Since Syria’s civil war began in March 2011, over 2 million people seeking sanctuary from the raging violence have fled to neighboring countries. Amidst the chaos an increase in mental illness has become evident. With over half of the refugee population under the age of 18, the psychological and emotional stability of Syria’s exiled youth is of particular concern. A generation whose homeland once boasted a middle-class economy with over 90% school enrollment has personally witnessed the shattering of their lives, and now finds itself displaced and traumatized.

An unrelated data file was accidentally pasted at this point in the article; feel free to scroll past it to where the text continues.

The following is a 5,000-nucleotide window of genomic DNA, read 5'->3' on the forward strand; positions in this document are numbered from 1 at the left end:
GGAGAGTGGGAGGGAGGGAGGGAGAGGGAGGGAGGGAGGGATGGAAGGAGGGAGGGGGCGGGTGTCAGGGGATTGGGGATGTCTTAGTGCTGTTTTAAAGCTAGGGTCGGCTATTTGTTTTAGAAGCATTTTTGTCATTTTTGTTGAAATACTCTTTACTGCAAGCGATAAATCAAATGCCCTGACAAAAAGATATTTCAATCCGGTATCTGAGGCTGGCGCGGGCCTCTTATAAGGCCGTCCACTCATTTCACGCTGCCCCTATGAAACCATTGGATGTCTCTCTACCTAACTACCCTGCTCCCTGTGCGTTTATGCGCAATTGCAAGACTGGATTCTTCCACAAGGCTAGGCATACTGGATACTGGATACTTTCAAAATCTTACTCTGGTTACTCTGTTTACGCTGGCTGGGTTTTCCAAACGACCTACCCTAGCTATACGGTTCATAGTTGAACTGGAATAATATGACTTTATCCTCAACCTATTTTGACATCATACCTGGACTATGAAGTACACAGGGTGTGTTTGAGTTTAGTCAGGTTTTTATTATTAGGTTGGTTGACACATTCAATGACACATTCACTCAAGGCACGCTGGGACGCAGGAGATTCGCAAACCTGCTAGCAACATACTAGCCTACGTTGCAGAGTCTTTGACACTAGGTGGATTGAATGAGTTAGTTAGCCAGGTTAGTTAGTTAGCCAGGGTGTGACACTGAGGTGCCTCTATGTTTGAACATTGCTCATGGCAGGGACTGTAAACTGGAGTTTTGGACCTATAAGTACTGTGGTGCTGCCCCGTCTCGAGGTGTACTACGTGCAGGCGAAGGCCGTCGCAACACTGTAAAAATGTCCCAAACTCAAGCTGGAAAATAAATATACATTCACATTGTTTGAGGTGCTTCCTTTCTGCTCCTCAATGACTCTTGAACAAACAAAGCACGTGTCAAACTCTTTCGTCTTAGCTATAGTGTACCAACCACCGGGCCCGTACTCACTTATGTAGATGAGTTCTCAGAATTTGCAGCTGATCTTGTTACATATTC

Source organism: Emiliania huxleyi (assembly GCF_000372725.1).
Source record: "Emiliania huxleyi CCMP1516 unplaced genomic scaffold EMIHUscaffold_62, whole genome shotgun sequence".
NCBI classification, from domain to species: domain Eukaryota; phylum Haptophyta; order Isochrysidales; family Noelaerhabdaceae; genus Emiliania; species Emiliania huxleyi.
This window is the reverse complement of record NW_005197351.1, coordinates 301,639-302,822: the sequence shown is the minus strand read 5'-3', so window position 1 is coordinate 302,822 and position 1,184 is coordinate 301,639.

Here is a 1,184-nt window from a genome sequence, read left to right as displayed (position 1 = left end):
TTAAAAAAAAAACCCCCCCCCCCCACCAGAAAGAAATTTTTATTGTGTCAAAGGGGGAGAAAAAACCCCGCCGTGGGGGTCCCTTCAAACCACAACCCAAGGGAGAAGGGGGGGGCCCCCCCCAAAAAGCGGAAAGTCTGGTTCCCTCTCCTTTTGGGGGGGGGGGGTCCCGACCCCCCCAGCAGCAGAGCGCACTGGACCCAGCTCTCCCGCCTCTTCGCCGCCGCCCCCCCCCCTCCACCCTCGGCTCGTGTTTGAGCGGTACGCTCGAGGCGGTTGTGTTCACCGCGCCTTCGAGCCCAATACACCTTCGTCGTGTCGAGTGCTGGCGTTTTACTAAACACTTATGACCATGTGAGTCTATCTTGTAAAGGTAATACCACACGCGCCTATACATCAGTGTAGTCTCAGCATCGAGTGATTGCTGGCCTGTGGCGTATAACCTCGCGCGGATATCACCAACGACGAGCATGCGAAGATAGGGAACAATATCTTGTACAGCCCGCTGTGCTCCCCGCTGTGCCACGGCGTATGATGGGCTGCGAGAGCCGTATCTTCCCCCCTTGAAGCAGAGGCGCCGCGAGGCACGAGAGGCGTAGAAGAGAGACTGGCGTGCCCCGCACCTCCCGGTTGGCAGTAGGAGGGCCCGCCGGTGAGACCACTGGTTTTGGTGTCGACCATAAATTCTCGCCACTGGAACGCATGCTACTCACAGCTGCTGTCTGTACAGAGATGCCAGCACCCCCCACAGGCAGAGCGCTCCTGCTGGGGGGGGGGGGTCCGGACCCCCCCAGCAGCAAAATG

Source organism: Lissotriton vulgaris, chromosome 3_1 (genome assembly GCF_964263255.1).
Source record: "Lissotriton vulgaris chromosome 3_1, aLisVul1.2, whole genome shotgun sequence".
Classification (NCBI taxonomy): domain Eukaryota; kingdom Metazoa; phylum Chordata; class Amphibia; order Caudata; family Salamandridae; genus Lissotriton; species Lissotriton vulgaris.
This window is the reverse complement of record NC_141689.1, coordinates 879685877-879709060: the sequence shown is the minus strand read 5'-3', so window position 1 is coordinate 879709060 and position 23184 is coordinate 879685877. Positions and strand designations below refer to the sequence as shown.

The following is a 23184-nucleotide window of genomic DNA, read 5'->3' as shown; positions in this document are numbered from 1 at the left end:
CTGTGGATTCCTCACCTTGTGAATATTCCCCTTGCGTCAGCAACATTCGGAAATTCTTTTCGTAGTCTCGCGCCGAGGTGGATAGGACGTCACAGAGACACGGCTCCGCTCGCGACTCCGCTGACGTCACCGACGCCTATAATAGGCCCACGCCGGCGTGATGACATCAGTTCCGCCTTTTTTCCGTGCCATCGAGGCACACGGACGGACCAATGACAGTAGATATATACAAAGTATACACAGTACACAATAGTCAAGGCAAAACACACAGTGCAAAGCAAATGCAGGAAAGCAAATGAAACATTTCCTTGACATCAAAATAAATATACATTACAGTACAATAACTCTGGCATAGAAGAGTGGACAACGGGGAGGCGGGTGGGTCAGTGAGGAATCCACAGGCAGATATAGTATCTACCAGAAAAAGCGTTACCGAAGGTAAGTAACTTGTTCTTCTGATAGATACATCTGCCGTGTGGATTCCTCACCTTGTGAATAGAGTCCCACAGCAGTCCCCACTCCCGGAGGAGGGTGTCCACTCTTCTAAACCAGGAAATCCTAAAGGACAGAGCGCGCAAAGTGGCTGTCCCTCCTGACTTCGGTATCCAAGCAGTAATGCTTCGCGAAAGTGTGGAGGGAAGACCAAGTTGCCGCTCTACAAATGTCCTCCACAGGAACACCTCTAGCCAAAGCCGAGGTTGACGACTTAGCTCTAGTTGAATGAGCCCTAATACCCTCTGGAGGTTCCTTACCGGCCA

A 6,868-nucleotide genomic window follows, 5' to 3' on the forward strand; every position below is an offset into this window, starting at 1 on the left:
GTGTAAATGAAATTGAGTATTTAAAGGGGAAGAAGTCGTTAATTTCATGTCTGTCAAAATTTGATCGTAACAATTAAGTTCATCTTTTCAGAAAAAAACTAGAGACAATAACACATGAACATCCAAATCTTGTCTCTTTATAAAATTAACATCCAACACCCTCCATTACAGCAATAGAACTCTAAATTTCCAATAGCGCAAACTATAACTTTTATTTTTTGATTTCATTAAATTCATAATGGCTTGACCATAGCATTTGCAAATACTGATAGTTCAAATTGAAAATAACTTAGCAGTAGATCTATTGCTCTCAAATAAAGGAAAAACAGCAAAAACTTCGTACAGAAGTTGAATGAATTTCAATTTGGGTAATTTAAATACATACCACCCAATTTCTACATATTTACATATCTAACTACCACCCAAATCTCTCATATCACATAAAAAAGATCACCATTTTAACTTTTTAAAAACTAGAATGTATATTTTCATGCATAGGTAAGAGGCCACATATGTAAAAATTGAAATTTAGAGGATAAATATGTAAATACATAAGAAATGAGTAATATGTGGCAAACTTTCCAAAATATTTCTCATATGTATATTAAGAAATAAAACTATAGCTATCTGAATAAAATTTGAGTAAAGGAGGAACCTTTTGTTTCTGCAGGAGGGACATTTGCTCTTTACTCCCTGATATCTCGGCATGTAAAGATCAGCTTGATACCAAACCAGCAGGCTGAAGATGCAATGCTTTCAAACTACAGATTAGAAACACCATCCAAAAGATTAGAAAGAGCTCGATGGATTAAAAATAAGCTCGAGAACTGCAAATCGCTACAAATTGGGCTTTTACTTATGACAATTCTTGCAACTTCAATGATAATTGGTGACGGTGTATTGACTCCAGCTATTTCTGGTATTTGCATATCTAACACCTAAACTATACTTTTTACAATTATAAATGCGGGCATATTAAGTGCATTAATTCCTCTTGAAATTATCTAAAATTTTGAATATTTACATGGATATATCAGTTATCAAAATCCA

Photographer Ed Kashi went to Iraq and Jordan, working with the International Medical Corps (IMC), a humanitarian non-profit organization that provides aid and relief to those affected by conflict and crisis, to intimately illustrate the plight of this lost generation. IMC’s efforts are pushing to increase awareness and improve not only the physical, but also the mental health of young refugees plagued by depression, fear, suffering, and the sense of a life turned upside down. Refugees are increasingly living in camps, both in rural and urban settings of host countries like Jordan and Iraq. The youth residing in these refugee camps represent part of Syria’s next generation; one stuck in limbo in a foreign land with diminishing hope to return.